Continental Study "Agriculture in Transition"

Digital Gap among Farmers: Intelligent Solutions for Every Stage of Digitalization

The digital transformation of agriculture is underway. Seamless digital processes, artificial intelligence and automation are on the horizon and will fundamentally change agriculture.

Digital gap among farmers: Continental offers intelligent solutions for every stage of digitalization

Some farmers are already using artificial intelligence and robotics solutions. The use of these technologies will increase massively in the coming years. These are the findings of a recent study conducted by Continental and the market research institute Innofact AG among 503 users of agricultural machinery in the key markets of Germany, the USA, Brazil, France and Japan.

A digital gap is already opening up in agriculture today: The smaller the farm, the more likely it is to be a digital desert. The results of the Continental study "Agriculture in transition" suggest that this gap will widen in the coming years. After all, digitalization does not yet seem to play a major role on some farms. One in five respondents does not use digital technologies at all

So, while larger farms are mostly using digital technologies, smaller farms often have some catching up to do. About 20 percent of farms with less than 50 hectares of land say they do not use digital technologies. The figure is 12 percent for farms between 100 and 200 hectares, and 10 percent for farms with more than 200 hectares.

There are also significant regional differences: In Germany, France and the U.S., about 13 percent of farmers do not use digital technologies, while in Brazil it is only one in twenty. In Japan, on the other hand, about 60 percent of respondents say they do not use digital technologies in their farming operations.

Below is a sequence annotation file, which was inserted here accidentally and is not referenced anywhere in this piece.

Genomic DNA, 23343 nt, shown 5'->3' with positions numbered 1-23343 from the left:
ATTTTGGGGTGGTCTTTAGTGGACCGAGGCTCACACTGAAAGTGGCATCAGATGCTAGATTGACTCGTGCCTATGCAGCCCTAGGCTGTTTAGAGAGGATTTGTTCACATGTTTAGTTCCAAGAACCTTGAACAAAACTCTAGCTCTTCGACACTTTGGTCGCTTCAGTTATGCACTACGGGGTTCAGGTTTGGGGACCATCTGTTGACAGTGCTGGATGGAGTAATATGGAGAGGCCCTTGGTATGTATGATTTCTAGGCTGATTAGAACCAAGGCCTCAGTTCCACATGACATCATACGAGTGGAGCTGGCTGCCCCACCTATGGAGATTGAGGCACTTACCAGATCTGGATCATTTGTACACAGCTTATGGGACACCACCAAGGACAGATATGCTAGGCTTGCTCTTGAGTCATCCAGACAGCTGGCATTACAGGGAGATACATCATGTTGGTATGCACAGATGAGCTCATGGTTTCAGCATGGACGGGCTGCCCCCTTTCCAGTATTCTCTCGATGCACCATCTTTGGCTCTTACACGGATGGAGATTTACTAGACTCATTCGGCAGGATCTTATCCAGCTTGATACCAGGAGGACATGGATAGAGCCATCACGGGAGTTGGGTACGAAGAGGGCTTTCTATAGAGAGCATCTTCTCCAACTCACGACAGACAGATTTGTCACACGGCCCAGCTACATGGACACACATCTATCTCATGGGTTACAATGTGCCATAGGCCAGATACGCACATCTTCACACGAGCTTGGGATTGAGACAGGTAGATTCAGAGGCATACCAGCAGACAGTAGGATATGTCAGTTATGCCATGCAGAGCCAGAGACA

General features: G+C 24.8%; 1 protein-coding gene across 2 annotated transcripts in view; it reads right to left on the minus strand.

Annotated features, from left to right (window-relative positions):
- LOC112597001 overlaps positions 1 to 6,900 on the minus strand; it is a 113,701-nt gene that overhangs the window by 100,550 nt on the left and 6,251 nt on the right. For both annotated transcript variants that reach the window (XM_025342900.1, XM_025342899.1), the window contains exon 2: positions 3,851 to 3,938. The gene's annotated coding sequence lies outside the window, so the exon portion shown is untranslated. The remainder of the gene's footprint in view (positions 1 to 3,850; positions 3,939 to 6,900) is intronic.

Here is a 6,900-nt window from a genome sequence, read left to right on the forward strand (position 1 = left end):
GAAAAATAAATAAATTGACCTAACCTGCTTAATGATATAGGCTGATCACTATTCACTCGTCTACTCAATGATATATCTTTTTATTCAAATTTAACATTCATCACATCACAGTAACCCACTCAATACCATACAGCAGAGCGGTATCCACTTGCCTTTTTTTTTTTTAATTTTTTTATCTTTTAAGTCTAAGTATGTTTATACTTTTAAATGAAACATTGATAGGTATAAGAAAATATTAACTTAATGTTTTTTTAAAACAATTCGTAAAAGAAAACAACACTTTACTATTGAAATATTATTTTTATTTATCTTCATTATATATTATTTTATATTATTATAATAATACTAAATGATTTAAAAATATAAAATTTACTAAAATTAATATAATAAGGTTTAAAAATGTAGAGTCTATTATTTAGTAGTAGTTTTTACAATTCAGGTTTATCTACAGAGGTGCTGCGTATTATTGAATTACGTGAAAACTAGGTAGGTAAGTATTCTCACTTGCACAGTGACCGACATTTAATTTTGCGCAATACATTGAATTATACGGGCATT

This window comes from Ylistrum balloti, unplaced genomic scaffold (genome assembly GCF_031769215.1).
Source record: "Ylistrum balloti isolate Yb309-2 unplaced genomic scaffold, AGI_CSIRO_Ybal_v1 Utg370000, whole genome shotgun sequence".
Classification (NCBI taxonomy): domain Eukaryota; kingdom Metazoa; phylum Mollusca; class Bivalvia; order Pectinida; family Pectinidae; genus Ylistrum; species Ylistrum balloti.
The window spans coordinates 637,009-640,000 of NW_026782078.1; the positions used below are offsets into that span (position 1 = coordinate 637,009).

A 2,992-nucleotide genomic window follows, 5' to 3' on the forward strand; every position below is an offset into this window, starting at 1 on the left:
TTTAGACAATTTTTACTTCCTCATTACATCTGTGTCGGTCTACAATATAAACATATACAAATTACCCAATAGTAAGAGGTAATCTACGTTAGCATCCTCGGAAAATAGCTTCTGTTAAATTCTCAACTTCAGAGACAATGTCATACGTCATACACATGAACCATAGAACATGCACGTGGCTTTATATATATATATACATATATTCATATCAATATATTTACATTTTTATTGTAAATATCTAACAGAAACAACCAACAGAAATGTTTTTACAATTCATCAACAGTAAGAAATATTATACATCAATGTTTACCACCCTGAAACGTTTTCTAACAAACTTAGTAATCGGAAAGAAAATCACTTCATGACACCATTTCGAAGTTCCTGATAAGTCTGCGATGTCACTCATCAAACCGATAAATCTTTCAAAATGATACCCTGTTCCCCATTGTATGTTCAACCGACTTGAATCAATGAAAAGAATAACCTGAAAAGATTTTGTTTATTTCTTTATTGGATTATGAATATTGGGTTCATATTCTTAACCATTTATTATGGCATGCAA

These figures shed an interesting light on the current state of digital agriculture. As Mario Branco, Head of Off-Highway at Continental, points out: "The digital transformation of agriculture is a global task with significant regional differences. While in some countries digital technologies are already deeply integrated into everyday agricultural life, others are only at the beginning of this exciting journey. These differences reflect not only the diversity of agricultural practices around the world, but also the different challenges and opportunities farmers face."


"The digital transformation of agriculture is a global task with significant regional differences."

Mario Branco
Head of Off-Highway at Continental

Looking at farms that are already using digital technologies, there are also big differences in the degree of digitalization: While many farmers have already implemented solutions such as apps and GPS-controlled agricultural machinery (apps: 45 percent, GPS-controlled agricultural machinery: 41 percent) and about one in three farmers (30 percent) use satellite images, the use of robotics (13 percent) and artificial intelligence (10 percent) is less widespread. Again, there is a clear difference between small and large farms: On farms with less than 50 hectares of land, apps are used by about 39 percent of farmers; on farms with more than 200 hectares, the figure is well over 60 percent (63.9 percent). The difference is even greater when it comes to GPS-controlled agricultural machinery. On small farms, only one in four farmers (25 percent) use them, compared to nearly two-thirds (63.9 percent) on large farms. 

Q2: Which technologies are already in use today on the farm where you work?
Overcoming the digital gap: Addressing individual digital needs